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Giving a Theme or Plugin Developer Admin Access

Man sitting at laptop wearing headphones, microphone at a busy office pod with two other workstations in the periphery

Let’s say you’ve reported a bug that you’ve observed in a theme or plugin. Good job by the way!

Should you… Go through the effort of reproducing the bug in a clean sandbox environment, provide steps to reproduce, a description, screenshots, or video of the observed versus expected behaviors? …Reference the URL within their own demo site? …Possibly even workaround descriptions or code sample?

YES! Typically that’s all a developer needs to fix the issue in the next version.

Should you share a clean sandbox environment URL and admin credentials with the developer to review the issue?

SURE! This isn’t necessary, but it’s a kind effort and can get things moving.

Should you provide the developer admin access to your production site so they can diagnose or repair the issue?

ABSOLUTELY NOT

I’ve observed this quite a few times. After I report bugs I find to theme and plugin developers they request access to my client’s site. Sometimes their support licensing will only cover that domain. They claim they will repair the issue for us. I don’t buy it. I don’t trust giving them (wherever and whomever they may be) access to a site where they can steal data or apply unknown changes in such as way that I may ultimately find disagreeable or futile.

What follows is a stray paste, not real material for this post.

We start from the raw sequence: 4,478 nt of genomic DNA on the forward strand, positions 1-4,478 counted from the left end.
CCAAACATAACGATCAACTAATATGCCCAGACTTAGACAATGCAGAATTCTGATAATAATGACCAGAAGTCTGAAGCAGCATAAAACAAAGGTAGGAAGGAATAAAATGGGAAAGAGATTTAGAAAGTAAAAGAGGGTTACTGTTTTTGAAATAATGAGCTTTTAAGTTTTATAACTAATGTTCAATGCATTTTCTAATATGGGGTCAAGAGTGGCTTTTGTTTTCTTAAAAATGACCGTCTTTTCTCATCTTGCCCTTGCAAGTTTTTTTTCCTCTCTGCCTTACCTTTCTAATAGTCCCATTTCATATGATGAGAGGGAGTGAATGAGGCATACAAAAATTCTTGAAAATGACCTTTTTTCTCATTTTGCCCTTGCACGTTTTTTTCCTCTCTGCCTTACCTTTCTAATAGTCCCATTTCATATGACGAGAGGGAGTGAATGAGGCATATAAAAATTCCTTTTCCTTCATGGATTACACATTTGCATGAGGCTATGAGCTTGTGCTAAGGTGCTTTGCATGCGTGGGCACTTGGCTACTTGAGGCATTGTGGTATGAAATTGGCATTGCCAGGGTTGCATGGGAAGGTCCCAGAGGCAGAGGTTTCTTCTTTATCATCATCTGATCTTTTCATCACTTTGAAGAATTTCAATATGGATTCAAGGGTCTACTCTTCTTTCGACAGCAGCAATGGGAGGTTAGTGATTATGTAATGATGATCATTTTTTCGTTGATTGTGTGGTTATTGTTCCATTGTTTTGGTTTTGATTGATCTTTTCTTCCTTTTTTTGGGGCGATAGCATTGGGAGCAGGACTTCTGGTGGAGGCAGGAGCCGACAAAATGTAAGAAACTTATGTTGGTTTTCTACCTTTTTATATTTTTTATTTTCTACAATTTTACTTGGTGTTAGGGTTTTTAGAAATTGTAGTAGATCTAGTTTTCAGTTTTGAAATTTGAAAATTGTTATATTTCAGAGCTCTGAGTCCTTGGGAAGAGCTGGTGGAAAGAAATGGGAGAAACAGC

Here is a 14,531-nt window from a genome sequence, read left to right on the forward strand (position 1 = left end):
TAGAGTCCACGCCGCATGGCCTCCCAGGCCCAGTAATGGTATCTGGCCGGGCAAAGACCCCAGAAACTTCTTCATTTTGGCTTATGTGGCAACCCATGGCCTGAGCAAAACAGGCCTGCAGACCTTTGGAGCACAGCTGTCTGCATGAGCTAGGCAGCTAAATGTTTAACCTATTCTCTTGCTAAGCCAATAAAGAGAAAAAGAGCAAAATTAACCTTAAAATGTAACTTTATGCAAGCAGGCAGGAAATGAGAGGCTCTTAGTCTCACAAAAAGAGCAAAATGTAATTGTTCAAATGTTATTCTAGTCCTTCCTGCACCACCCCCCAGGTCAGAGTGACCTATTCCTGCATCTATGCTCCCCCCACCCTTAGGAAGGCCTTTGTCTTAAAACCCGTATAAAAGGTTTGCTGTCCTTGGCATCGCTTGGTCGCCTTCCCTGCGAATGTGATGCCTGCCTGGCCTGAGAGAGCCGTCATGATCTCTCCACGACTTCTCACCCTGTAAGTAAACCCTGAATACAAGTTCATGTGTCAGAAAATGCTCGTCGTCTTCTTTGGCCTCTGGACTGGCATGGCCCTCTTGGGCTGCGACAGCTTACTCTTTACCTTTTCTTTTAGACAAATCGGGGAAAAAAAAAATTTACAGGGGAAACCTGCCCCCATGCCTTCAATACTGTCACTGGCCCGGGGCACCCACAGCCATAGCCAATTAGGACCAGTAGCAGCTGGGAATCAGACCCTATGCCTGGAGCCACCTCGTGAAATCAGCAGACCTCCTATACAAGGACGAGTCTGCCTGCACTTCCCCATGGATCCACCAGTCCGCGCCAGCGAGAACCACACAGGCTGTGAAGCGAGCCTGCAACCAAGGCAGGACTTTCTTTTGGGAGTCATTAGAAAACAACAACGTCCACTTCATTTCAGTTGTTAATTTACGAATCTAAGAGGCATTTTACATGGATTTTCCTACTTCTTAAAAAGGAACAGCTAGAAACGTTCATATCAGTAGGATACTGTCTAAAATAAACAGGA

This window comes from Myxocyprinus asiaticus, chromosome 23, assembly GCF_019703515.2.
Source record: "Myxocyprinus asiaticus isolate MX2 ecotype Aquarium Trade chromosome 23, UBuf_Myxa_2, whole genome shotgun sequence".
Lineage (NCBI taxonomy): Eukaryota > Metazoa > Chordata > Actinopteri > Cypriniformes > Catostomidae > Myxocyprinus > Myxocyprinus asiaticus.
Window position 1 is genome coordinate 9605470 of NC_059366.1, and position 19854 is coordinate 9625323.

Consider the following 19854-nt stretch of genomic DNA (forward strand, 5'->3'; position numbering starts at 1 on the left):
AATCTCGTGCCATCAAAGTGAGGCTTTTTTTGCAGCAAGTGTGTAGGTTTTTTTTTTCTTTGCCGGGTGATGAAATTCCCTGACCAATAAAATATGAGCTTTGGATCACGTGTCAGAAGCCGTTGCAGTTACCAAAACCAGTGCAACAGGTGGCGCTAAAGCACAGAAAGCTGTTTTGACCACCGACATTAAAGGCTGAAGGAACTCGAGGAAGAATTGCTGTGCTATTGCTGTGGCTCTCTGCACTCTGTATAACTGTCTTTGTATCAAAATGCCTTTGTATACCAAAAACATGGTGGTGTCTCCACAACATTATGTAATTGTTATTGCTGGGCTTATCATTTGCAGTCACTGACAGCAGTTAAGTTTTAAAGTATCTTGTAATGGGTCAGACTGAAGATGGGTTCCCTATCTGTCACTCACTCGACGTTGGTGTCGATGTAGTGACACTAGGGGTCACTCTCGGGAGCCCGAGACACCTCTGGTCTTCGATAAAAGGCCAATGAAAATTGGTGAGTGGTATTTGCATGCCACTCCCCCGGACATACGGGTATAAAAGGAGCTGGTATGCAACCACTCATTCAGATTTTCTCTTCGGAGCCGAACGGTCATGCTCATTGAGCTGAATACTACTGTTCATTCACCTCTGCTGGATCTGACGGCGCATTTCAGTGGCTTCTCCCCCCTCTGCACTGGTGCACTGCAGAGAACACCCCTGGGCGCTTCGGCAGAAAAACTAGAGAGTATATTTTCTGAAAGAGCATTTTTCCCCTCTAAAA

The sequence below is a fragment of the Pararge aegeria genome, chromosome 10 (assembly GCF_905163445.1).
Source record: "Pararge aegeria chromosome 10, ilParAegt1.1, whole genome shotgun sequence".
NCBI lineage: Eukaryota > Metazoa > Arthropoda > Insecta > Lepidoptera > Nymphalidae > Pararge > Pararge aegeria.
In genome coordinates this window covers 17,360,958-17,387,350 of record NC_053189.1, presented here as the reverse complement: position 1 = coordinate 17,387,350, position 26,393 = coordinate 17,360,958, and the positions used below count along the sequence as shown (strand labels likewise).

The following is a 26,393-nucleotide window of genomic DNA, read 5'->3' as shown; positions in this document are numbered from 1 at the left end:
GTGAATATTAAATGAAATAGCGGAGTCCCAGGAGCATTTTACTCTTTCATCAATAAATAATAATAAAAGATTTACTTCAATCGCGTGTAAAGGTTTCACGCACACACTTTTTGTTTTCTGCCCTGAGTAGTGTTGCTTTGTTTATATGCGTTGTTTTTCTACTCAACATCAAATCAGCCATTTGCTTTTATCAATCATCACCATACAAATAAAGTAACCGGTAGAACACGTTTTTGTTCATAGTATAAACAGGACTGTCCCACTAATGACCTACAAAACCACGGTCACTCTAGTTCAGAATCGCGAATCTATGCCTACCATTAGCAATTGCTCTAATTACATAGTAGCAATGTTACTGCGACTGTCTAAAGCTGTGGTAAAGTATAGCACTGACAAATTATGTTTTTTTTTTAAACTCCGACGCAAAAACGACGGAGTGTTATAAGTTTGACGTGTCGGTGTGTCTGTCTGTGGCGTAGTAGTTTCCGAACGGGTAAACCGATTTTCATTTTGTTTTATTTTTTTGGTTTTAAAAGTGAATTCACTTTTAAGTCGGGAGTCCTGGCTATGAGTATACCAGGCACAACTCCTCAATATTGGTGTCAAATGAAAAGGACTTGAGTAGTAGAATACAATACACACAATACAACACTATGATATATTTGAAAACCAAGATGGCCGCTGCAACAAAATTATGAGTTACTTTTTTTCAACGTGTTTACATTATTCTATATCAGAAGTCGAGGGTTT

Rather, my approach is to reproduce the bug in as clean of an environment as possible and, if necessary, give them access to that environment. It won’t contain all of the other plugins and settings which aren’t pertinent to the bug. It won’t contain confidential client and end user information. It will be a clear representation of the bug in a box stock configuration — where it ideally should have been caught in the first place.

I use a “throw away” environment in a cheap BlueHost site running the latest WordPress, WooCommerce, and Storefront (default) theme. I configure just the bare minimum necessary to reproduce the bug.

So the next time you’re asked to provide a WP Admin account to a non staff or contractor (with whom you have a solid NDA or service agreement), don’t give in.